out the info for it to anyone that wants. As for setting up the Chef repo, just remember we are trying to not
manage this system in isolation and that it will be part of a bigger PSF infrastructure management effort.
>>>
>>> --Noah
>>>
>>> On Aug 31, 2011, at 11:34 AM, Miquel Torres wrote:
>>>
>>>> Hi all,
>>>>
>>>> though I took up on the task of installing a Codespeed instance
>>>> myself, I didn't have time until now. This weekend I will definitely
>>>> have  a *lot* of time to work on this, so count on that task being
>>>> done by then.
>>>>
>>>> The bitbucket issue tracker is a start (though a organization account
>>>> would be better) and the splash page is great. So let's get started
>>>> organizing things.
>>>>
>>>> Regarding the deployment strategy, it turns out I use Chef at work, so
>>>> I am in full agreement with Noah here (yey!). Actually, I am the
>>>> author of LittleChef (which we can use as a tool to execute Chef on
>>>> the node).
>>>>
>>>> So, Configuration Management. I would propose that Noah starts the
>>>> repo with the Chef cookbooks (preferably a complete LittleChef
>>>> kitchen, but that is not a must :), and gets the main recipes (apache,
>>>> django) going, while I create a cookbook for Codespeed. What do you
>>>> think?
>>>>
>>>> The benchmark runner question is still open. We need to clarify that.
>>>> Use the pypy runner? Tennessee's work?
>>>>
>>>> Regarding repositories and issues, we could maybe have a "speed"
>>>> organization account (not sure on Bitbucket, you can do that in
>>>> Github), where we have a wiki, issues, and runner + config management
>>>> repo + other stuff.
>>>>
>>>> Cheers,
>>>> Miquel
>>>>
>>>> 2011/8/31 Jesse Noller <jnoller <at> gmail.com>:
>>>>> I've put up a splash page for the project this AM:
>>>>>
>>>>> http://speed.python.org/
>>>>>
>>>>> jesse
>>>>> _______________________________________________
>>>>> pypy-dev mailing list
>>>>> pypy-dev <at> python.org
>>>>> http://mail.python.org/mailman/listinfo/pypy-dev
>>>>>
>>>> _______________________________________________
>>>> Speed mailing list
>>>> Speed <at> python.org
>>>> http://mail.python.org/mailman/listinfo/speed
>>>
>>>
>
>
> _______________________________________________
> Speed mailing list
> Speed <at> python.org
> http://mail.python.org/mailman/listinfo/speed
>
>

--

-- 
--------------------------------------------------
Tennessee Leeuwenburg
http://myownhat.blogspot.com/
"Don't believe everything you think"
William ML Leslie | 1 Sep 09:23 2011
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Re: djangobench performance

On 1 September 2011 15:29, Fenn Bailey <fenn.bailey <at> gmail.com> wrote:
> The results were a little surprising (and not in a good way):
> http://pastie.org/2463906
...
> Any ideas as to why the performance drop-off would be so significant?

N = 200 means most of the benchmarks probably won't even JIT, so that
might be a start.  The threshold in the released pypy is N = 1000.

But even without JIT, 20+ fold slowdowns are very interesting:
10n_render, query_all and query_raw.

I wonder if anyone has benchmarked sqlite under pypy - that would have
the most dramatic effect here.

--

-- 
William Leslie
Fenn Bailey | 1 Sep 09:33 2011
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Re: djangobench performance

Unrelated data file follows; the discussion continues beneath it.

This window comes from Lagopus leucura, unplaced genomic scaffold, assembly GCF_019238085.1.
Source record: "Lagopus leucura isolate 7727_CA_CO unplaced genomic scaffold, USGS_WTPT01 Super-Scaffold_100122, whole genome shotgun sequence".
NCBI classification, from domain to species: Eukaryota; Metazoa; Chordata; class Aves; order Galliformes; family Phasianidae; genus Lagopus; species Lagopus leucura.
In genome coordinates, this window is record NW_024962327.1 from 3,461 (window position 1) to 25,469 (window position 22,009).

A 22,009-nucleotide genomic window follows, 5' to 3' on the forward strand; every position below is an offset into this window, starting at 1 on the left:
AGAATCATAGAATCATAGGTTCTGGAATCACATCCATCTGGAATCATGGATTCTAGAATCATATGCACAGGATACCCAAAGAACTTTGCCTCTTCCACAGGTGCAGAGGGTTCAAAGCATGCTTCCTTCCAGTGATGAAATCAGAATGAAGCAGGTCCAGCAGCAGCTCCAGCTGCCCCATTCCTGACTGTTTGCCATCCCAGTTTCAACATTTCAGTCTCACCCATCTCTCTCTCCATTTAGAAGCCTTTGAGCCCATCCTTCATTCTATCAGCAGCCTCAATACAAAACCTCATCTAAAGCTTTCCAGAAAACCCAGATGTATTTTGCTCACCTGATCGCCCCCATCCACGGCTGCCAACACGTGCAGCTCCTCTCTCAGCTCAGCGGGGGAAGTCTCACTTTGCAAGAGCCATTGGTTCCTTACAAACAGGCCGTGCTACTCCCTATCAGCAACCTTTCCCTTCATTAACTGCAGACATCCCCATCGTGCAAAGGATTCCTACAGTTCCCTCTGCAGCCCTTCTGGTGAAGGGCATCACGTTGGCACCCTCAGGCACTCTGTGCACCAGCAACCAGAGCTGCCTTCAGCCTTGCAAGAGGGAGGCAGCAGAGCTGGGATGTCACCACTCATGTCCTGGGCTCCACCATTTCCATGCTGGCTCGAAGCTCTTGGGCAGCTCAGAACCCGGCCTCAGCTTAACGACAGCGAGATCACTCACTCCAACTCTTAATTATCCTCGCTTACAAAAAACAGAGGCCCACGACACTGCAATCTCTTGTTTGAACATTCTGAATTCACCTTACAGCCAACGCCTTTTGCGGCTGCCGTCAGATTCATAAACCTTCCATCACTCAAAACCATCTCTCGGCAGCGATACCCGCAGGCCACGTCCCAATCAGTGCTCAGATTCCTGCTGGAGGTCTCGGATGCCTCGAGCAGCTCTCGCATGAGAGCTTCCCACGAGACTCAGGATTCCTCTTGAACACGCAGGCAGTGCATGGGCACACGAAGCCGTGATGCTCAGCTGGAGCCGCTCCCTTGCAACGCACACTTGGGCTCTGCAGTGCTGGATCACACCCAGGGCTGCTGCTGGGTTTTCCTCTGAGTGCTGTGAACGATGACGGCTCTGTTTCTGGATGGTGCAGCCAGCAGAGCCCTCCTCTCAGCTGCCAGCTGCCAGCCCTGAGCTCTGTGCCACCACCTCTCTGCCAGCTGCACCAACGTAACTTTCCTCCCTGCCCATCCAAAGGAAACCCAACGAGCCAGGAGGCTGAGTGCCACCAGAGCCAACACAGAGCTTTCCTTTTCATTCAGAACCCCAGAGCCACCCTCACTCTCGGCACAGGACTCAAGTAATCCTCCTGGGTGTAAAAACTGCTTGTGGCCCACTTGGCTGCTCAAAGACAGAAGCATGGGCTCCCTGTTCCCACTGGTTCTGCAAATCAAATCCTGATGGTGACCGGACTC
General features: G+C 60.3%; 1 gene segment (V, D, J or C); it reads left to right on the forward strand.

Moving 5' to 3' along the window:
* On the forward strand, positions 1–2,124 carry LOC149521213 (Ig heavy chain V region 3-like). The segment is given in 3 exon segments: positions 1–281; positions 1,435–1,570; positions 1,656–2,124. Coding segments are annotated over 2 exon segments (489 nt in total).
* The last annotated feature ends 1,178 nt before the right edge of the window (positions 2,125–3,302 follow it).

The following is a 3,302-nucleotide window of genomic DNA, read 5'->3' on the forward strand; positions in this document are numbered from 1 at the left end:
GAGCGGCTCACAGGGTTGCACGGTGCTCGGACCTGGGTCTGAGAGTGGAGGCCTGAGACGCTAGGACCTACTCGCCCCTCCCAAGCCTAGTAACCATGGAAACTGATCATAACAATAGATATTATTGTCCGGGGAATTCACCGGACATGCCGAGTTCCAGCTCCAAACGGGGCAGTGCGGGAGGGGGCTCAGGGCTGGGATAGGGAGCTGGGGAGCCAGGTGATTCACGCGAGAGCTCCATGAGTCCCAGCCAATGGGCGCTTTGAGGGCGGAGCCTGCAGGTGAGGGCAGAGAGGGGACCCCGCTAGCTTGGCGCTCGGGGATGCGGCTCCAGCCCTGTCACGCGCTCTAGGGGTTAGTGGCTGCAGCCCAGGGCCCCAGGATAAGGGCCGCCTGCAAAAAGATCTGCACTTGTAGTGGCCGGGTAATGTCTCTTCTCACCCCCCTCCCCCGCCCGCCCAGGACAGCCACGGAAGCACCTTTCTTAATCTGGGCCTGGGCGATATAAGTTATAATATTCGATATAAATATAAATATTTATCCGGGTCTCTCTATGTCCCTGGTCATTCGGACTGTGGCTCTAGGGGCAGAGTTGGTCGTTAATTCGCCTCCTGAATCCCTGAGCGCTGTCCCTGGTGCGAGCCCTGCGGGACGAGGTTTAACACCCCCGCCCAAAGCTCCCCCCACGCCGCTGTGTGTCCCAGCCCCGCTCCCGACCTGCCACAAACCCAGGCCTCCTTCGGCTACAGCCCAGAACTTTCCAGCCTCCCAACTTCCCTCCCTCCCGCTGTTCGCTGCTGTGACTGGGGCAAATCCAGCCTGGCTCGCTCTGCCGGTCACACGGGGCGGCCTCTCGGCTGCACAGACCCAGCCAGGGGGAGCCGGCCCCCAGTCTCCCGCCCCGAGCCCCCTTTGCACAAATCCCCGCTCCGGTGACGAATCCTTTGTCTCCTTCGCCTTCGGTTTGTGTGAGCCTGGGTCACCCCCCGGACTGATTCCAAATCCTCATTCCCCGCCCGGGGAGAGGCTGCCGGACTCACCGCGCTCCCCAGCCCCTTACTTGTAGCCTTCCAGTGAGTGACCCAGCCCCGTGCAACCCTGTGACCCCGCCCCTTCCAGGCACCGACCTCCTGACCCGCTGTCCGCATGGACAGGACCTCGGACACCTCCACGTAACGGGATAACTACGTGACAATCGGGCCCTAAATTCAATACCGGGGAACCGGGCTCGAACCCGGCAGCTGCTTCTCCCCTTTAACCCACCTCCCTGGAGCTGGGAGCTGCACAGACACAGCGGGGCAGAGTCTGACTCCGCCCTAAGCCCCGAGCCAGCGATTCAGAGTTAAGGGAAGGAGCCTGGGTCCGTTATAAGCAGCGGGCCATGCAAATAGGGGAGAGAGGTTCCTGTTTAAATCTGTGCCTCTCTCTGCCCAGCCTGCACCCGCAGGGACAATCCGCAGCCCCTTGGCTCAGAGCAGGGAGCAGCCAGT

Hi William,



N = 200 means most of the benchmarks probably won't even JIT, so that
might be a start.  The threshold in the released pypy is N = 1000.


Yeah, I suspected that might be the case, and did a few test individual benchmarks with a much higher N (ie: >20,000). It definitely improved things comparatively quite a lot, but ultimately still resulted in a 3-4x slowdown over CPython.

  Fenn.
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Antonio Cuni | 1 Sep 09:50 2011
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Re: [Speed] Moving the project forward

On 31/08/11 22:11, Brett Cannon wrote:
> The PyPy folk could answer this as they have their repo on bitbucket
> already. Else I guess we can just create a standalone account that
> represents the official speed.python.org account.

for pypy we do exactly that. There is a bitbucket user named "pypy" whose 
credentials are shared among all the core devs.

ciao,
Anto
Antonio Cuni | 1 Sep 09:58 2011
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Re: Here's a fun one...

On 01/09/11 05:28, Dino Viehland wrote:
> This came up on an internal discussion, I thought it was fun, especially given
> that we all behave differently:
>
> Paste this into the REPL:
[cut]

it seems to work fine with pypy 1.6.  Note that str() is called twice for each 
line, so we get 1, 3, 5, 7..., but this happens only on cpython.

 >>>> class PS1(object):
....   def __init__(self):
....       self.count = 0
....   def __str__(self):
....       self.count += 1
....       return "%d >>>" % self.count
....
 >>>> import sys
 >>>> sys.ps1 = PS1()
1 >>>
3 >>>
5 >>>
7 >>>
9 >>>

ciao,
Anto
Nick Coghlan | 1 Sep 10:10 2011
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Re: [Speed] Moving the project forward

On Thu, Sep 1, 2011 at 5:50 PM, Antonio Cuni <anto.cuni <at> gmail.com> wrote:
> On 31/08/11 22:11, Brett Cannon wrote:
>>
>> The PyPy folk could answer this as they have their repo on bitbucket
>> already. Else I guess we can just create a standalone account that
>> represents the official speed.python.org account.
>
> for pypy we do exactly that. There is a bitbucket user named "pypy" whose
> credentials are shared among all the core devs.

The security auditing part of my brain has its fingers in its ears and
is singing "La La La" rather loudly :)

Cheers,
Nick.

--

-- 
Nick Coghlan   |   ncoghlan <at> gmail.com   |   Brisbane, Australia
Antonio Cuni | 1 Sep 10:37 2011
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Re: djangobench performance

On 01/09/11 09:23, William ML Leslie wrote:
> I wonder if anyone has benchmarked sqlite under pypy - that would have
> the most dramatic effect here.

I'm doing it right now. It seems that for some reasons the JIT does not remove 
the ctypes overhead of sqlite calls, thus they are much slower than they 
should be.

ciao,
Anto
Armin Rigo | 1 Sep 10:57 2011

Re: Here's a fun one...

Hi,

On Thu, Sep 1, 2011 at 9:58 AM, Antonio Cuni <anto.cuni <at> gmail.com> wrote:
> it seems to work fine with pypy 1.6.  Note that str() is called twice for
> each line, so we get 1, 3, 5, 7..., but this happens only on cpython.

...but this happens only on PyPy, you mean.  It works as expected on
CPython 2.7.  Is it a bug? :-)

A bientôt,

Armin.

Gmane